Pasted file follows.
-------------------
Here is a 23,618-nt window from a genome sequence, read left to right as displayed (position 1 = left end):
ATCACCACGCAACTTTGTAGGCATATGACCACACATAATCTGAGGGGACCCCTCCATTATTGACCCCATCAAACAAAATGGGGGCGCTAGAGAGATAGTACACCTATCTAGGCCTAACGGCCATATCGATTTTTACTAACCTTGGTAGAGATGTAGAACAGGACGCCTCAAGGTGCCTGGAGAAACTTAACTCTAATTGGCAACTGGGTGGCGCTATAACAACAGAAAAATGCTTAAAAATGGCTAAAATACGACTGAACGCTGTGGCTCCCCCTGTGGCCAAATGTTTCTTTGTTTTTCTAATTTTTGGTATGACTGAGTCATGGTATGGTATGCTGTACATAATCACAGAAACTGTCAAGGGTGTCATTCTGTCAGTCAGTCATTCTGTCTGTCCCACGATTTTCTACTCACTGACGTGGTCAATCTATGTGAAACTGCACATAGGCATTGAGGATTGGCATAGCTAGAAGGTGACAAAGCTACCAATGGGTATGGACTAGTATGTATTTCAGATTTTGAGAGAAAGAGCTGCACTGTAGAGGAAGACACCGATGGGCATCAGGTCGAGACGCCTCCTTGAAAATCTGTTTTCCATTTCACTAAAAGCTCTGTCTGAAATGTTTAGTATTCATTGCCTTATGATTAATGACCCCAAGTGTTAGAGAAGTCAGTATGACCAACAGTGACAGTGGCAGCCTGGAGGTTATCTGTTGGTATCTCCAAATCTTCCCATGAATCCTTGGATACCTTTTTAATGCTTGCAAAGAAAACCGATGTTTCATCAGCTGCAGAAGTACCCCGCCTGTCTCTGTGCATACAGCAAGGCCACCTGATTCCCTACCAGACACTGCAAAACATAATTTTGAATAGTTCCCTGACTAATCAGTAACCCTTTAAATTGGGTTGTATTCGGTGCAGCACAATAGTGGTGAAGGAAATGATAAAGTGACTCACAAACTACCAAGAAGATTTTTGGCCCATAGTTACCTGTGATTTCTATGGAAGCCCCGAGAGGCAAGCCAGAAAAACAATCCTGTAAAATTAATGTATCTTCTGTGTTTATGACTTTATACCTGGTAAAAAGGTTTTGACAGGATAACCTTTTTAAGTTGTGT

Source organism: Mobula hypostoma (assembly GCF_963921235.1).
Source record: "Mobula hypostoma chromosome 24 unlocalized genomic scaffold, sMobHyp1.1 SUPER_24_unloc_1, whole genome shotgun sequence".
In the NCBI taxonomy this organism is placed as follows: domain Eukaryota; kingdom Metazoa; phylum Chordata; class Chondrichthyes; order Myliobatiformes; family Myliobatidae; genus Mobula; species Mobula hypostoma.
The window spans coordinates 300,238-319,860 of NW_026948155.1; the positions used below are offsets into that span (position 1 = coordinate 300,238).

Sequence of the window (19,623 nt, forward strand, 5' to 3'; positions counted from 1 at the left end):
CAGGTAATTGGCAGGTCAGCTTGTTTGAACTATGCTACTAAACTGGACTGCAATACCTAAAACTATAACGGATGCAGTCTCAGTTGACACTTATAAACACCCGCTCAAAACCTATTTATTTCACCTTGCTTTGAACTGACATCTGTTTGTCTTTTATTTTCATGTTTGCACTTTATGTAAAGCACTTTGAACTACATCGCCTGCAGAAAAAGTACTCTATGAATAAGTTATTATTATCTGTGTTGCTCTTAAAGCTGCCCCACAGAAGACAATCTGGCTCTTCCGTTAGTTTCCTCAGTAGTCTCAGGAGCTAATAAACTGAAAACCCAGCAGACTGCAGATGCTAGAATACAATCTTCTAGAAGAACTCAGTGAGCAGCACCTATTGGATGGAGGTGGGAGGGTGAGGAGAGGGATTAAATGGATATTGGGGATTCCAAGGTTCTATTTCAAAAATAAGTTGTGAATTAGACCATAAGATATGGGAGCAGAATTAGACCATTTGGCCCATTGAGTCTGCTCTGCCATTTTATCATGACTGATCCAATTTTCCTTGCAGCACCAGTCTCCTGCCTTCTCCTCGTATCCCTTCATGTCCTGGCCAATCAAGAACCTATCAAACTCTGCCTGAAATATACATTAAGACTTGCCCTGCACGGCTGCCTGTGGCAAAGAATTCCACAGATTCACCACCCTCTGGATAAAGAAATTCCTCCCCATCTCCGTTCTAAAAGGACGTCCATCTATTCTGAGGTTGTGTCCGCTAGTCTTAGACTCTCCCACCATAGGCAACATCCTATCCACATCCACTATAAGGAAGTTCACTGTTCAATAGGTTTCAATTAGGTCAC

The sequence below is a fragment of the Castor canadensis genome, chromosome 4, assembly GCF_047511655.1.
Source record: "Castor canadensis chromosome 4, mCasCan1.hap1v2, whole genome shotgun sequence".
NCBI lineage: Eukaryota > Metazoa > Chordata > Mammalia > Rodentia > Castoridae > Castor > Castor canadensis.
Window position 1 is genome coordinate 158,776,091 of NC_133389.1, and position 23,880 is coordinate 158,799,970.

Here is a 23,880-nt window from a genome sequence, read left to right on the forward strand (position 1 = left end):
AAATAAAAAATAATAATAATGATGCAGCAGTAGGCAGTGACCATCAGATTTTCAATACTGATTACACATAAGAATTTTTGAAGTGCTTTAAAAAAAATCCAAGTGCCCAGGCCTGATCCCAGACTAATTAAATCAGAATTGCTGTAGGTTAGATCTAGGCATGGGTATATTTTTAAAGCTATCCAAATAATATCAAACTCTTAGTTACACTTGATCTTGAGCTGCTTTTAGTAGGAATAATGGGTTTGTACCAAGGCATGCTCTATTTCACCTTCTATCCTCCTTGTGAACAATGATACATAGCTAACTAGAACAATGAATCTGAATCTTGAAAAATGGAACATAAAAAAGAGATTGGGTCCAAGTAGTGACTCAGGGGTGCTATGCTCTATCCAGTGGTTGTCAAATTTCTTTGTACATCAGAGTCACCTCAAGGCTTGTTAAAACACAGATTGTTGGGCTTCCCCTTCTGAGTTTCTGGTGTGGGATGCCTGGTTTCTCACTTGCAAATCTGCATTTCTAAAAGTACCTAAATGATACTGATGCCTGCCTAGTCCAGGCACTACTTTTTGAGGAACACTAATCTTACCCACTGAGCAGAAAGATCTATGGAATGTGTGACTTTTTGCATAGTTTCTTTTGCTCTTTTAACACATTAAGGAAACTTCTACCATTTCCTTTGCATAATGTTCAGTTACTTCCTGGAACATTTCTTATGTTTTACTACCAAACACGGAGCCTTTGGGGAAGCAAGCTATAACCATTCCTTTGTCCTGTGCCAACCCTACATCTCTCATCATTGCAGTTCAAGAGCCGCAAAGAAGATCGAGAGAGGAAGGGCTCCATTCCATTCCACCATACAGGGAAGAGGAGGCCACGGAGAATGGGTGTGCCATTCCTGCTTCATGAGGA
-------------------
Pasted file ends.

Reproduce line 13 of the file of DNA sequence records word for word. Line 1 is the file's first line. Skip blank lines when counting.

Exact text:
Here is a 23,880-nt window from a genome sequence, read left to right on the forward strand (position 1 = left end):